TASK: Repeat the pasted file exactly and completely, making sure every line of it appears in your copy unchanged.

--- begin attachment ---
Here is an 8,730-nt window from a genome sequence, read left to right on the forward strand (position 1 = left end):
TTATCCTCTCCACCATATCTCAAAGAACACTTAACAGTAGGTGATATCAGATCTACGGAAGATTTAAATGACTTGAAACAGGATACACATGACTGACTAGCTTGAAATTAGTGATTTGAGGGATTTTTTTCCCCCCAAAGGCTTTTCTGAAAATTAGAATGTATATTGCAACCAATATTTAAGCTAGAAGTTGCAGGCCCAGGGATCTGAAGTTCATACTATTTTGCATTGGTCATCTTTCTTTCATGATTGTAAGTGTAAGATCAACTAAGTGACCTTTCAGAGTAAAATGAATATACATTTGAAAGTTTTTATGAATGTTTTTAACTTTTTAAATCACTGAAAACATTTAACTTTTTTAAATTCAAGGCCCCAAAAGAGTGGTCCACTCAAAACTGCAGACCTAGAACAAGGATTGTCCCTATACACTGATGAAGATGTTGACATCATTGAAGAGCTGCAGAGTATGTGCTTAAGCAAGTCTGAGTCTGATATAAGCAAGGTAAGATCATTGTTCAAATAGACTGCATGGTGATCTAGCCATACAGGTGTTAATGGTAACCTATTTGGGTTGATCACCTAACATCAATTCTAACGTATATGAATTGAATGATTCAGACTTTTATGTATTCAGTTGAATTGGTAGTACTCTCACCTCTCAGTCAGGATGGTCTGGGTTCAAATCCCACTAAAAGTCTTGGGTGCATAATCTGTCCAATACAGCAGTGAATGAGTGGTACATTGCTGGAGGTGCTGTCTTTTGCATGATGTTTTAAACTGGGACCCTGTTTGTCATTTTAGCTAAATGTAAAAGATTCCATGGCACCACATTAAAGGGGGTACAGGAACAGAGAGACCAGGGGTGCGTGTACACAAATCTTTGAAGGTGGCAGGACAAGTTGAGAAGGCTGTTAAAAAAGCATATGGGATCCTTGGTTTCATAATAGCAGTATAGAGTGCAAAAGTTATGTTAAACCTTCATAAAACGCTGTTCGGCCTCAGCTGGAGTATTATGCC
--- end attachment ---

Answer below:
Here is an 8,730-nt window from a genome sequence, read left to right on the forward strand (position 1 = left end):
TTATCCTCTCCACCATATCTCAAAGAACACTTAACAGTAGGTGATATCAGATCTACGGAAGATTTAAATGACTTGAAACAGGATACACATGACTGACTAGCTTGAAATTAGTGATTTGAGGGATTTTTTTCCCCCCAAAGGCTTTTCTGAAAATTAGAATGTATATTGCAACCAATATTTAAGCTAGAAGTTGCAGGCCCAGGGATCTGAAGTTCATACTATTTTGCATTGGTCATCTTTCTTTCATGATTGTAAGTGTAAGATCAACTAAGTGACCTTTCAGAGTAAAATGAATATACATTTGAAAGTTTTTATGAATGTTTTTAACTTTTTAAATCACTGAAAACATTTAACTTTTTTAAATTCAAGGCCCCAAAAGAGTGGTCCACTCAAAACTGCAGACCTAGAACAAGGATTGTCCCTATACACTGATGAAGATGTTGACATCATTGAAGAGCTGCAGAGTATGTGCTTAAGCAAGTCTGAGTCTGATATAAGCAAGGTAAGATCATTGTTCAAATAGACTGCATGGTGATCTAGCCATACAGGTGTTAATGGTAACCTATTTGGGTTGATCACCTAACATCAATTCTAACGTATATGAATTGAATGATTCAGACTTTTATGTATTCAGTTGAATTGGTAGTACTCTCACCTCTCAGTCAGGATGGTCTGGGTTCAAATCCCACTAAAAGTCTTGGGTGCATAATCTGTCCAATACAGCAGTGAATGAGTGGTACATTGCTGGAGGTGCTGTCTTTTGCATGATGTTTTAAACTGGGACCCTGTTTGTCATTTTAGCTAAATGTAAAAGATTCCATGGCACCACATTAAAGGGGGTACAGGAACAGAGAGACCAGGGGTGCGTGTACACAAATCTTTGAAGGTGGCAGGACAAGTTGAGAAGGCTGTTAAAAAAGCATATGGGATCCTTGGTTTCATAATAGCAGTATAGAGTGCAAAAGTTATGTTAAACCTTCATAAAACGCTGTTCGGCCTCAGCTGGAGTATTATGCC